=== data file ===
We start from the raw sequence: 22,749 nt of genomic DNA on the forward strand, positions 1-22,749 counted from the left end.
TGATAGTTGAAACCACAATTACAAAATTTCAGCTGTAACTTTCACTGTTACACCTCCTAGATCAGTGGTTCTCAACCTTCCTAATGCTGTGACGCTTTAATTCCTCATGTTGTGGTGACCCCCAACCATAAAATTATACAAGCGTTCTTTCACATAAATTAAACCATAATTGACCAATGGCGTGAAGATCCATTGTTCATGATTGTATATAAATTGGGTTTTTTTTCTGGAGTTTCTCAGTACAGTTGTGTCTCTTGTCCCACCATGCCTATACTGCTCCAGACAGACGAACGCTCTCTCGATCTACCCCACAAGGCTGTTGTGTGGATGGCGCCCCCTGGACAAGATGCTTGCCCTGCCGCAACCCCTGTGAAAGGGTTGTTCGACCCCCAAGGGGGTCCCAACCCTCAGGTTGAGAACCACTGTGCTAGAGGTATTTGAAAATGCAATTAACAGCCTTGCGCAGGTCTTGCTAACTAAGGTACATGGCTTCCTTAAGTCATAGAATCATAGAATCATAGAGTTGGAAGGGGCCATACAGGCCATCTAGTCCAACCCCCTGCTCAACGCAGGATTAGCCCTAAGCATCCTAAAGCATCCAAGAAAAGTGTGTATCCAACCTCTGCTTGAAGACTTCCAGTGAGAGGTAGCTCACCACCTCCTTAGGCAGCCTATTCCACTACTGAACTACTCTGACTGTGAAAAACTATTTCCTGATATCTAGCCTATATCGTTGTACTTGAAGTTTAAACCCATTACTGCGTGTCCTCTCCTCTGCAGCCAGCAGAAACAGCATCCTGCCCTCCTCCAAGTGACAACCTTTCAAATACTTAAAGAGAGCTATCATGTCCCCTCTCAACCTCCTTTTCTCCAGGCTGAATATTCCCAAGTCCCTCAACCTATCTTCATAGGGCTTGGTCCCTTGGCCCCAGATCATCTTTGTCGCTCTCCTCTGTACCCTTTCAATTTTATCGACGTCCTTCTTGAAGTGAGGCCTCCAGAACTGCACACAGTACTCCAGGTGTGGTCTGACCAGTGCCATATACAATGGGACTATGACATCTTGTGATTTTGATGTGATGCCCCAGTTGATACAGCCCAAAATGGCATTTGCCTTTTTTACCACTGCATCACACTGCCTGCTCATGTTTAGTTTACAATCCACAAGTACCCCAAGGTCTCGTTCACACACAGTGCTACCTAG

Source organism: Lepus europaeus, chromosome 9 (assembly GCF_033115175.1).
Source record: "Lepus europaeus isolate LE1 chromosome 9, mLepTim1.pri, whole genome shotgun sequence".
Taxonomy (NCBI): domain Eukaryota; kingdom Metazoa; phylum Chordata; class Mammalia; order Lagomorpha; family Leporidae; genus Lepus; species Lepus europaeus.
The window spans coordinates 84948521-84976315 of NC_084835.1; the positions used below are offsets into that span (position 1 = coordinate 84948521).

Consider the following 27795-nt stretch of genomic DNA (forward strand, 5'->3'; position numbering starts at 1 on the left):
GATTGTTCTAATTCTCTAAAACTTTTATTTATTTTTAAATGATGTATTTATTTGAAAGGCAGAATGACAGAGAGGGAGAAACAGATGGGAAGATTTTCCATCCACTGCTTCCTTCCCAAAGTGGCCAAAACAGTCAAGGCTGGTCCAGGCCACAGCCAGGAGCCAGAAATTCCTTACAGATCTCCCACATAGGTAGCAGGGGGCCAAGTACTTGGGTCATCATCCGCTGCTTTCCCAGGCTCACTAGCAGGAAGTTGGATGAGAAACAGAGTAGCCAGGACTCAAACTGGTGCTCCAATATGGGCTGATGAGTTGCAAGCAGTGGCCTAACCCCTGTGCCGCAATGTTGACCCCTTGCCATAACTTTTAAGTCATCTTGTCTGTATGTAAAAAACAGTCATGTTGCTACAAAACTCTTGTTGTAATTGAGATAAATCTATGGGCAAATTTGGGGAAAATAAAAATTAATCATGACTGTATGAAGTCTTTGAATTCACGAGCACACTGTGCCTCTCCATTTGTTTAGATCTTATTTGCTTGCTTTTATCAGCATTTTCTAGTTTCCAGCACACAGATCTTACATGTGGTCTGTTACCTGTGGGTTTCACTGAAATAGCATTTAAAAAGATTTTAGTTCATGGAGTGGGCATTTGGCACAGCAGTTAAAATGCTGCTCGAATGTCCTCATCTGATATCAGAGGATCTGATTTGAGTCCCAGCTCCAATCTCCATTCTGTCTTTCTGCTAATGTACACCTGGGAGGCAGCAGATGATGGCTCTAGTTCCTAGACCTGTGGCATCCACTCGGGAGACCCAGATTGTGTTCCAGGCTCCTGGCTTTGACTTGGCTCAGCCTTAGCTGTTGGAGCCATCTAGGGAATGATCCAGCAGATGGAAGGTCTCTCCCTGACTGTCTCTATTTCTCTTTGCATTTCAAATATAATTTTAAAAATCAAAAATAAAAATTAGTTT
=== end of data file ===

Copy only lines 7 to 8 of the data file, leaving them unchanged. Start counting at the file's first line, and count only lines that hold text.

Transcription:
Consider the following 27795-nt stretch of genomic DNA (forward strand, 5'->3'; position numbering starts at 1 on the left):
GATTGTTCTAATTCTCTAAAACTTTTATTTATTTTTAAATGATGTATTTATTTGAAAGGCAGAATGACAGAGAGGGAGAAACAGATGGGAAGATTTTCCATCCACTGCTTCCTTCCCAAAGTGGCCAAAACAGTCAAGGCTGGTCCAGGCCACAGCCAGGAGCCAGAAATTCCTTACAGATCTCCCACATAGGTAGCAGGGGGCCAAGTACTTGGGTCATCATCCGCTGCTTTCCCAGGCTCACTAGCAGGAAGTTGGATGAGAAACAGAGTAGCCAGGACTCAAACTGGTGCTCCAATATGGGCTGATGAGTTGCAAGCAGTGGCCTAACCCCTGTGCCGCAATGTTGACCCCTTGCCATAACTTTTAAGTCATCTTGTCTGTATGTAAAAAACAGTCATGTTGCTACAAAACTCTTGTTGTAATTGAGATAAATCTATGGGCAAATTTGGGGAAAATAAAAATTAATCATGACTGTATGAAGTCTTTGAATTCACGAGCACACTGTGCCTCTCCATTTGTTTAGATCTTATTTGCTTGCTTTTATCAGCATTTTCTAGTTTCCAGCACACAGATCTTACATGTGGTCTGTTACCTGTGGGTTTCACTGAAATAGCATTTAAAAAGATTTTAGTTCATGGAGTGGGCATTTGGCACAGCAGTTAAAATGCTGCTCGAATGTCCTCATCTGATATCAGAGGATCTGATTTGAGTCCCAGCTCCAATCTCCATTCTGTCTTTCTGCTAATGTACACCTGGGAGGCAGCAGATGATGGCTCTAGTTCCTAGACCTGTGGCATCCACTCGGGAGACCCAGATTGTGTTCCAGGCTCCTGGCTTTGACTTGGCTCAGCCTTAGCTGTTGGAGCCATCTAGGGAATGATCCAGCAGATGGAAGGTCTCTCCCTGACTGTCTCTATTTCTCTTTGCATTTCAAATATAATTTTAAAAATCAAAAATAAAAATTAGTTT